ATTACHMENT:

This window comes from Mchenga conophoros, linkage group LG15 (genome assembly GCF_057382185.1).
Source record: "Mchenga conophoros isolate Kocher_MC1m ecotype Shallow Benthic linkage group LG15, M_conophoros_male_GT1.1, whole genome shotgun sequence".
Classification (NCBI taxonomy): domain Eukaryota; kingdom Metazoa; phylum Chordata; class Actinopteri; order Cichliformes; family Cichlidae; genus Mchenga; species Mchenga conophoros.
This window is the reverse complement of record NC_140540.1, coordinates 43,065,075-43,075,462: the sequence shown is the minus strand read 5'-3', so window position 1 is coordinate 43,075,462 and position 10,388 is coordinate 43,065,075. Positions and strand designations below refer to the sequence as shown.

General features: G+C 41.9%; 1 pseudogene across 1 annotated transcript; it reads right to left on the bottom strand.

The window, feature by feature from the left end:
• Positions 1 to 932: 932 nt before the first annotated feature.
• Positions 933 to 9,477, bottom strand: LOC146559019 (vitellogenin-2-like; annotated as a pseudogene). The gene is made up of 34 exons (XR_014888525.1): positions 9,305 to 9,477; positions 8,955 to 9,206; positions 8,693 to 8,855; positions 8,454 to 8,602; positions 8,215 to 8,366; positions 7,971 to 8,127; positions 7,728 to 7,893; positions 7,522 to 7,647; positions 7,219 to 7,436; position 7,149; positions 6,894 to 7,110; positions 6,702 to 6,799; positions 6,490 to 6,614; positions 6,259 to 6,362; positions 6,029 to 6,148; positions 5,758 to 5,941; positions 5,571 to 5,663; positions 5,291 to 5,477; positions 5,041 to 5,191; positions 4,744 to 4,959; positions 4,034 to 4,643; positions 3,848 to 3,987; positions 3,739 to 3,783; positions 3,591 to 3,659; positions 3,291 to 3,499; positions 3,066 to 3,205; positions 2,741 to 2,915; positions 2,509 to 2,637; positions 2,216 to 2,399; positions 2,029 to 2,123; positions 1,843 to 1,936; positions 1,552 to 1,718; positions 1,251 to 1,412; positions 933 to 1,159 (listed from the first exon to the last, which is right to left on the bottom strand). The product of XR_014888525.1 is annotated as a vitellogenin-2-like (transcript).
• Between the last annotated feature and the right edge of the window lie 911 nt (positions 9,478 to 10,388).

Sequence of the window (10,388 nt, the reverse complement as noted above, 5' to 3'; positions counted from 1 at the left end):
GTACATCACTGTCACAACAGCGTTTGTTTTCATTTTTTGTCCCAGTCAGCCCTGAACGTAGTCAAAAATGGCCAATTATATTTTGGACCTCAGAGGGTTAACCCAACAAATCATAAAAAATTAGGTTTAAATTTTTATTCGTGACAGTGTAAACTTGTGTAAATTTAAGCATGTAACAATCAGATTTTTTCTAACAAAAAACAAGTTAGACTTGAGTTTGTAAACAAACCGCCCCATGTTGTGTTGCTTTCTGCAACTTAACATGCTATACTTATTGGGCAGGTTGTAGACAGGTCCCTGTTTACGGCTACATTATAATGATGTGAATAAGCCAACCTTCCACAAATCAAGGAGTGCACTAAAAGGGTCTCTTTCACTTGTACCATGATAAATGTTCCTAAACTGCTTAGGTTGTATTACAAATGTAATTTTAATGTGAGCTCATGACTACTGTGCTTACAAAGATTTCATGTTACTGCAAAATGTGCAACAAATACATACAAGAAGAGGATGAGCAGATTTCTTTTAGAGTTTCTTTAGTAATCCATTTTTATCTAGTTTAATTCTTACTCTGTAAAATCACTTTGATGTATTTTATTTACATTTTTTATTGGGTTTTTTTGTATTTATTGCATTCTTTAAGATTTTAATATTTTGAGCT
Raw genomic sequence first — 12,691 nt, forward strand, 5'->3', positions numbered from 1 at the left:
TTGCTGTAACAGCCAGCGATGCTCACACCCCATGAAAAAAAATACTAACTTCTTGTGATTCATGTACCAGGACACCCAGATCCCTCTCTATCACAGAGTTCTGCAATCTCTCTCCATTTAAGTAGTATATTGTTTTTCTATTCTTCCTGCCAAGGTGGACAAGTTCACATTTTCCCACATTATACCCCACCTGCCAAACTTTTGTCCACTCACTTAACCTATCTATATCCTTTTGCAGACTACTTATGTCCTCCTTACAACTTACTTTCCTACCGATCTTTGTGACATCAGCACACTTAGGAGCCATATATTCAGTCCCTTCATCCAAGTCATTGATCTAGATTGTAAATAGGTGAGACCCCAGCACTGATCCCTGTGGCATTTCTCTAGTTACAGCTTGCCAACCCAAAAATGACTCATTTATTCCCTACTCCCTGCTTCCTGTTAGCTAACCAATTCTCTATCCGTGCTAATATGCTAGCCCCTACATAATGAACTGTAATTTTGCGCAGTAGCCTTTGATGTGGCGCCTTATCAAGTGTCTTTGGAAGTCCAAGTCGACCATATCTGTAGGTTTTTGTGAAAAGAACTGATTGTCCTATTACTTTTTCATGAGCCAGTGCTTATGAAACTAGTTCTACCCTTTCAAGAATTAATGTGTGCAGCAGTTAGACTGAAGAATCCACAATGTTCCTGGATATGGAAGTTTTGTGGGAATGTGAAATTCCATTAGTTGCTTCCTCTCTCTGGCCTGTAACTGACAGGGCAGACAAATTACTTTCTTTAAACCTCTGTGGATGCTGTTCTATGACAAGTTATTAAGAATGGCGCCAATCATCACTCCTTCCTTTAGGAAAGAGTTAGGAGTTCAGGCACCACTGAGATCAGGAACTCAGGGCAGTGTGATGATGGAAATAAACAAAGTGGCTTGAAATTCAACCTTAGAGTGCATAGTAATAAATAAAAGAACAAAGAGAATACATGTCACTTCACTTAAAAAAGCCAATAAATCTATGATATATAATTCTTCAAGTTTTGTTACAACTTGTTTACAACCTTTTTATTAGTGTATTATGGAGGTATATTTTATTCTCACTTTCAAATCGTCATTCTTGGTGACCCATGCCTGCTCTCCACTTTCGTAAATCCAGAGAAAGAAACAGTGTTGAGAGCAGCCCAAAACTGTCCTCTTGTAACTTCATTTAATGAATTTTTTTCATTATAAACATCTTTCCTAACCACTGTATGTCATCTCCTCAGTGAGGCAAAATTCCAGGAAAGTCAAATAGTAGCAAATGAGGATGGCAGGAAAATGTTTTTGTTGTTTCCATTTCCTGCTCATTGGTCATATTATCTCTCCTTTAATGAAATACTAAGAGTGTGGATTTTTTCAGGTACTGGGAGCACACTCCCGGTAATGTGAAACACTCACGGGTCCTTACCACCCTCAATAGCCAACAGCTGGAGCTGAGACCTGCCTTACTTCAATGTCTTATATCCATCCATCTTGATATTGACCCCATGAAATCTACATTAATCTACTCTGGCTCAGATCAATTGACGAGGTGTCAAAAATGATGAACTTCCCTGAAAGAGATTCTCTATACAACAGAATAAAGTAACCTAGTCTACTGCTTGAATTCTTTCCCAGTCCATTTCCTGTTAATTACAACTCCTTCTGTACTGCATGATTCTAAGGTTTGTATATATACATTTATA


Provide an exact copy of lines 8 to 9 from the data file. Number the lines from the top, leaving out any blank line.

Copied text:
• Positions 933 to 9,477, bottom strand: LOC146559019 (vitellogenin-2-like; annotated as a pseudogene). The gene is made up of 34 exons (XR_014888525.1): positions 9,305 to 9,477; positions 8,955 to 9,206; positions 8,693 to 8,855; positions 8,454 to 8,602; positions 8,215 to 8,366; positions 7,971 to 8,127; positions 7,728 to 7,893; positions 7,522 to 7,647; positions 7,219 to 7,436; position 7,149; positions 6,894 to 7,110; positions 6,702 to 6,799; positions 6,490 to 6,614; positions 6,259 to 6,362; positions 6,029 to 6,148; positions 5,758 to 5,941; positions 5,571 to 5,663; positions 5,291 to 5,477; positions 5,041 to 5,191; positions 4,744 to 4,959; positions 4,034 to 4,643; positions 3,848 to 3,987; positions 3,739 to 3,783; positions 3,591 to 3,659; positions 3,291 to 3,499; positions 3,066 to 3,205; positions 2,741 to 2,915; positions 2,509 to 2,637; positions 2,216 to 2,399; positions 2,029 to 2,123; positions 1,843 to 1,936; positions 1,552 to 1,718; positions 1,251 to 1,412; positions 933 to 1,159 (listed from the first exon to the last, which is right to left on the bottom strand). The product of XR_014888525.1 is annotated as a vitellogenin-2-like (transcript).
• Between the last annotated feature and the right edge of the window lie 911 nt (positions 9,478 to 10,388).